It’s sophisticated, but can you believe YouGov’s startling election prediction?

Polling organisation YouGov has caused a stir with its latest findings, which appear to defy practically everyone else’s 2017 general election forecasts.

Analysis of its survey data suggested Theresa May’s Conservative Party would lose its majority if the election had been held on May 31. According to its findings, the Tories were ahead in 311 seats — 19 fewer than they won in 2015 and 15 short of the 326 needed to secure a majority in parliament.

Interestingly, YouGov’s overall estimates for the Tories are 85 seats below another major pollster, Michael Ashcroft. So what happened? How could one forecast show the Tories losing their majority, while another pollster shows May’s party sailing to an easy victory? Are we headed for another polling fiasco?

To answer this question, we examined the polling methodologies used by YouGov and Ashcroft.

YouGov polls approximately 7,000 respondents daily — nearly 50,000 per week — about their voting intentions for the 2017 general election. Given that there are 650 constituencies within the UK (although they rarely poll in Northern Ireland’s 18 seats), this means that each week there are roughly 75 respondents within each constituency from which to draw inferences. Ashcroft, meanwhile, uses the responses from 40,000 respondents each week to estimate his seat projections.

Both pollsters use large sample sizes with decent coverage in every constituency, which means that it is possible to project seat-by-seat winners. Constituency-level estimates are essential for forecasting a multi-party election because national polls only give us a sense of what the overall vote share will be, not which candidate will win in a multiparty competition within 650 different constituencies. Accurately predicting this is no mean feat.

In contrast, most national polls (with sample sizes nearer 1,200 respondents) simply do not have enough respondents in each constituency to create reliable estimates. That being said, a sub-sample of 75 greatly increases the margin of sampling error (MoSE), or the uncertainty surrounding the polling estimates. While a sample of 50,000 has a very small MoSE — only +/-1% (for the typical 95% level of confidence) — a 75-person constituency sub-sample has a considerably higher degree of uncertainty: +/- 12%. To see this for yourself, try this MoSE calculator.

To correct for this high degree of uncertainty, YouGov and Ashcroft use Multilevel Regression and Post-stratification, or MRP (“Mister P”) for short. The “special sauce” behind Mister P is a sophisticated method for combining known demographic proportions (based on gender, age, education, etc. from the Census) with the survey responses to create constituency-level estimates. In theory, this should provide marked improvements in the forecasts because it weights polling results with known Census demographics to adjust the final estimates.

Despite the sophisticated methodology, the main drawback faced by YouGov, Ashcroft, and other UK pollsters is their recruitment strategy: pollsters generally recruit potential respondents via self-selected internet panels. The American Association of Public Opinion Research cautions that pollsters should avoid gathering panels like this because they can be unrepresentative of the electorate as a whole. The British Polling Council’s inquiry into the industry’s 2015 failings raised similar concerns. Trying to deal with these sample biases is one of the motivations behind YouGov and Ashcroft’s adoption of the modelling strategies discussed above.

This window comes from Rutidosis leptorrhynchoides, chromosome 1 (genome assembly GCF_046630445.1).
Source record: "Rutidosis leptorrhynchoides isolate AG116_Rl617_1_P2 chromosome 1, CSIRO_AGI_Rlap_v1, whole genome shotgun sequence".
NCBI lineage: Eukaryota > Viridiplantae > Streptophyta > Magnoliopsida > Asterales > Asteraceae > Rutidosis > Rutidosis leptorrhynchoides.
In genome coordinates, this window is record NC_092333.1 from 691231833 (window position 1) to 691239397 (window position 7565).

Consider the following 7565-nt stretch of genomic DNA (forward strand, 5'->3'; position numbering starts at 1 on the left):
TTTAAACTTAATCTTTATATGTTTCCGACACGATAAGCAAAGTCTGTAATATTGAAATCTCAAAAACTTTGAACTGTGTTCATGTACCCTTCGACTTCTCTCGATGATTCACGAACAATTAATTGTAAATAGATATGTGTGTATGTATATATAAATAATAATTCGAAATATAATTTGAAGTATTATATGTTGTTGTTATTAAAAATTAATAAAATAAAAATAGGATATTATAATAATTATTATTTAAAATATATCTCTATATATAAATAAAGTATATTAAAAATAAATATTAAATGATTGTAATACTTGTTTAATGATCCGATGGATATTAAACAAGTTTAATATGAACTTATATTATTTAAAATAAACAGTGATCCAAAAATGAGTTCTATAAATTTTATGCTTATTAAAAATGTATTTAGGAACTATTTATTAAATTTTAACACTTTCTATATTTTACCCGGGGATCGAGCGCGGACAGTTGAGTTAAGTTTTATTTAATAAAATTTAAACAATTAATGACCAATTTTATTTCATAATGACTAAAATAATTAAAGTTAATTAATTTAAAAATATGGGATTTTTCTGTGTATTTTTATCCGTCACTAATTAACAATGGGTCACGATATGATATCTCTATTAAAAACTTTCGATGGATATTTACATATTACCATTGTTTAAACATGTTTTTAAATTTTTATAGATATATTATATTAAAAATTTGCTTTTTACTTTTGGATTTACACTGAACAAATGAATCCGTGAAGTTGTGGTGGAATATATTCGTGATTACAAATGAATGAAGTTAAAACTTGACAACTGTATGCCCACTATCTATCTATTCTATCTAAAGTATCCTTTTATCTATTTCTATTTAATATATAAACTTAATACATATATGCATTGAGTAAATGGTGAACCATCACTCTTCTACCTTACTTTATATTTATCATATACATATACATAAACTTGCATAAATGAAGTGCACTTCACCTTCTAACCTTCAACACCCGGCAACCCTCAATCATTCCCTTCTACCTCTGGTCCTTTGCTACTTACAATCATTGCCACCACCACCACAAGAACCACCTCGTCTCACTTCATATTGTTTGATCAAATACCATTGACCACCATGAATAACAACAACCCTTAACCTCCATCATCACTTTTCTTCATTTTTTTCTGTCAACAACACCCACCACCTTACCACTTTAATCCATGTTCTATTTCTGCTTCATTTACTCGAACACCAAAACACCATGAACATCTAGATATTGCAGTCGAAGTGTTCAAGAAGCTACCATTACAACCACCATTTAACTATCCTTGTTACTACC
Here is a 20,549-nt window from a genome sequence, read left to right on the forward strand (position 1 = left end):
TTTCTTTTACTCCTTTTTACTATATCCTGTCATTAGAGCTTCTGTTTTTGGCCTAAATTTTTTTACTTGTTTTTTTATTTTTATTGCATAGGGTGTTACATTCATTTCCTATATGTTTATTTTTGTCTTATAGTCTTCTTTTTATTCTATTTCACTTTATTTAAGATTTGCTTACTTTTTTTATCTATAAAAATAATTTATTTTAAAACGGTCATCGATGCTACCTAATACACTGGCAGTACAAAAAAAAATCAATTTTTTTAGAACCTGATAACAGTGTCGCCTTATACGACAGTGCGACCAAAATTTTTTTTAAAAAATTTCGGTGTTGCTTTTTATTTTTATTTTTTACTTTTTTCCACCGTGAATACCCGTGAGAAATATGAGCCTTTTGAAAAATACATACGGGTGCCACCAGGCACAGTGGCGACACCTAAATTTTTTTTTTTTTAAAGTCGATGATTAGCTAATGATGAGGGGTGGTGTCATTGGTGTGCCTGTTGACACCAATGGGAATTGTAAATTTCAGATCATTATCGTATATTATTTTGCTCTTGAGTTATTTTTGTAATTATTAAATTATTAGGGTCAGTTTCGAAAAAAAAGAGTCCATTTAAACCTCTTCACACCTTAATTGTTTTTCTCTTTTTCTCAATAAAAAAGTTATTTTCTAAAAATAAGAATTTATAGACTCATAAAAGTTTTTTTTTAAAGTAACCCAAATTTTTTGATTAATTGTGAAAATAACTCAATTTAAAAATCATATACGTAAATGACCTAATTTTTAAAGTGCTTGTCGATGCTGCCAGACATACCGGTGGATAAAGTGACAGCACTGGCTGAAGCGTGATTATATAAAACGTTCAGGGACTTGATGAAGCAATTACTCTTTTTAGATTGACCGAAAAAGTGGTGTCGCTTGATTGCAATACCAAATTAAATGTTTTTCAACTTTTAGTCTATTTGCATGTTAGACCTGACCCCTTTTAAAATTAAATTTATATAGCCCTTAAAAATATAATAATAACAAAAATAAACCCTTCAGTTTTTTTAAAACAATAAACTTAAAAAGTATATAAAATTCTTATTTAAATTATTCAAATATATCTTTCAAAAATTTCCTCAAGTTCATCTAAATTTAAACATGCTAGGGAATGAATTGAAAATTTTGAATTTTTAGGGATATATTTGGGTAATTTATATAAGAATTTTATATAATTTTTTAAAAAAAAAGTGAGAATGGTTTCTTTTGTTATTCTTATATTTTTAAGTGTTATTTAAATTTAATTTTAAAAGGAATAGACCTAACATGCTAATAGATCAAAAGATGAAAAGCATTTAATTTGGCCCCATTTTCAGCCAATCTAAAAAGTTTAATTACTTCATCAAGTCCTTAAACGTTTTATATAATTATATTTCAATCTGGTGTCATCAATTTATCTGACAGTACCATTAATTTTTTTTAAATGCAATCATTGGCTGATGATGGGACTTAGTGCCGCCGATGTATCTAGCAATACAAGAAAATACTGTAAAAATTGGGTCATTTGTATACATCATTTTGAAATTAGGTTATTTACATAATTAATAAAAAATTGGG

The devil in the detail

But we should still be cautious. In fact, no amount of post-stratification weighting or survey raking can fully correct for the inherent problems of self-selection in non-representative samples. And there’s good reason to believe that the voting intentions of YouGov participants are different to the majority of people who choose not to participate.

What are the clues that the projections might be wrong? If you dig into the YouGov predictions, we find some really odd projections. Take, for instance, Cities of London & Westminster constituency. There, a 27% point Conservative lead over Labour in 2015 (Con 54%, Lab 27%) becomes a narrow Con-Lab marginal in the YouGov model (central prediction: Con 40% Lab 37%).

Or look over to Battersea, which was a 16% point Conservative lead in 2015, and now is projected as a 3% point lead for Labour. But Waveney, marginal in 2015, now shows an unchanged Conservative lead of 5% points.

In short, weighting will almost certainly be better than making inferences based on the raw, unadjusted samples, and the Mister P method is as sophisticated as it gets. Yet, the underlying problem is one of sample representativeness — that is, making sure that survey respondents reflect the views and opinions of those of the general population in each constituency as well as across Britain as a whole. Without that, it doesn’t matter how large the sample size is.

Just recall The Literary Digest’s famously wrong prediction in 1936 that Alf Landon (who?) would defeat Franklin D Roosevelt in a landslide based on 2.4m responses. Unfortunately, the only way to really know if the weights are correct is to wait until after the election. Good thing it’s only days away.

Todd K. Hartman, Lecturer in Quantitative Methods, Sheffield Methods Institute, University of Sheffield.

Charles Pattie, Professor of Electoral Geography, University of Sheffield.

Ron Johnston. Professor of Geography, University of Bristol.

This article was originally published in The Conversation. Read the original article.

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